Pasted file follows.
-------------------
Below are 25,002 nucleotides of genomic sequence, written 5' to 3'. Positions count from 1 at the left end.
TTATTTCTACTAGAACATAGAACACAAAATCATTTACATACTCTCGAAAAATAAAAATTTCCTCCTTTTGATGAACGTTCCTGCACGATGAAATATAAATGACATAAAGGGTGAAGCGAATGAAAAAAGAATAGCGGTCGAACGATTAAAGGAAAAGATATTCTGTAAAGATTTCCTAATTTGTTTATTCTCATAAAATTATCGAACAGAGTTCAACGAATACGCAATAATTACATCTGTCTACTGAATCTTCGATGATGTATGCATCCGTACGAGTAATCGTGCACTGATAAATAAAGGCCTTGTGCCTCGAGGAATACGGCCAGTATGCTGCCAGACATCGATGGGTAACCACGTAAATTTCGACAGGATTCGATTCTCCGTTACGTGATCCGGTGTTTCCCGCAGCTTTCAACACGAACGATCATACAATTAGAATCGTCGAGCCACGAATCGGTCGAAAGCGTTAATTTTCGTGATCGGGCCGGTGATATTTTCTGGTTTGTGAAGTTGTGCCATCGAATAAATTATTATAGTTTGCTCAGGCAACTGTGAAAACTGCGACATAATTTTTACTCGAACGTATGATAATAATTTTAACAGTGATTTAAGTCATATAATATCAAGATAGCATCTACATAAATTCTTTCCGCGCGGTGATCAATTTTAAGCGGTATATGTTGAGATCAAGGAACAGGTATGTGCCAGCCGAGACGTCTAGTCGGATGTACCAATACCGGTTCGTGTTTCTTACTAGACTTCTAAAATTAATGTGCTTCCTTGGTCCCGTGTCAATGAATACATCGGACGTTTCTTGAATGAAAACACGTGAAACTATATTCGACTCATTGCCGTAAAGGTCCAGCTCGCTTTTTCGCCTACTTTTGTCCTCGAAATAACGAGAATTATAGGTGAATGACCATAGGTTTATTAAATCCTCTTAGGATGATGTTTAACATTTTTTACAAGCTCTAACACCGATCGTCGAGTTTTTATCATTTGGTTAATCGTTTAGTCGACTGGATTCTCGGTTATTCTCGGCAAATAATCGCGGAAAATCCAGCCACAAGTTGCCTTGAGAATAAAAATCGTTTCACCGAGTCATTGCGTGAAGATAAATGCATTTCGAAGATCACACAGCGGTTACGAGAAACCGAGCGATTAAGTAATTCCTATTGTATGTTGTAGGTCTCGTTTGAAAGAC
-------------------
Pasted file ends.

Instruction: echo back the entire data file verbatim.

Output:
Below are 25,002 nucleotides of genomic sequence, written 5' to 3'. Positions count from 1 at the left end.
TTATTTCTACTAGAACATAGAACACAAAATCATTTACATACTCTCGAAAAATAAAAATTTCCTCCTTTTGATGAACGTTCCTGCACGATGAAATATAAATGACATAAAGGGTGAAGCGAATGAAAAAAGAATAGCGGTCGAACGATTAAAGGAAAAGATATTCTGTAAAGATTTCCTAATTTGTTTATTCTCATAAAATTATCGAACAGAGTTCAACGAATACGCAATAATTACATCTGTCTACTGAATCTTCGATGATGTATGCATCCGTACGAGTAATCGTGCACTGATAAATAAAGGCCTTGTGCCTCGAGGAATACGGCCAGTATGCTGCCAGACATCGATGGGTAACCACGTAAATTTCGACAGGATTCGATTCTCCGTTACGTGATCCGGTGTTTCCCGCAGCTTTCAACACGAACGATCATACAATTAGAATCGTCGAGCCACGAATCGGTCGAAAGCGTTAATTTTCGTGATCGGGCCGGTGATATTTTCTGGTTTGTGAAGTTGTGCCATCGAATAAATTATTATAGTTTGCTCAGGCAACTGTGAAAACTGCGACATAATTTTTACTCGAACGTATGATAATAATTTTAACAGTGATTTAAGTCATATAATATCAAGATAGCATCTACATAAATTCTTTCCGCGCGGTGATCAATTTTAAGCGGTATATGTTGAGATCAAGGAACAGGTATGTGCCAGCCGAGACGTCTAGTCGGATGTACCAATACCGGTTCGTGTTTCTTACTAGACTTCTAAAATTAATGTGCTTCCTTGGTCCCGTGTCAATGAATACATCGGACGTTTCTTGAATGAAAACACGTGAAACTATATTCGACTCATTGCCGTAAAGGTCCAGCTCGCTTTTTCGCCTACTTTTGTCCTCGAAATAACGAGAATTATAGGTGAATGACCATAGGTTTATTAAATCCTCTTAGGATGATGTTTAACATTTTTTACAAGCTCTAACACCGATCGTCGAGTTTTTATCATTTGGTTAATCGTTTAGTCGACTGGATTCTCGGTTATTCTCGGCAAATAATCGCGGAAAATCCAGCCACAAGTTGCCTTGAGAATAAAAATCGTTTCACCGAGTCATTGCGTGAAGATAAATGCATTTCGAAGATCACACAGCGGTTACGAGAAACCGAGCGATTAAGTAATTCCTATTGTATGTTGTAGGTCTCGTTTGAAAGAC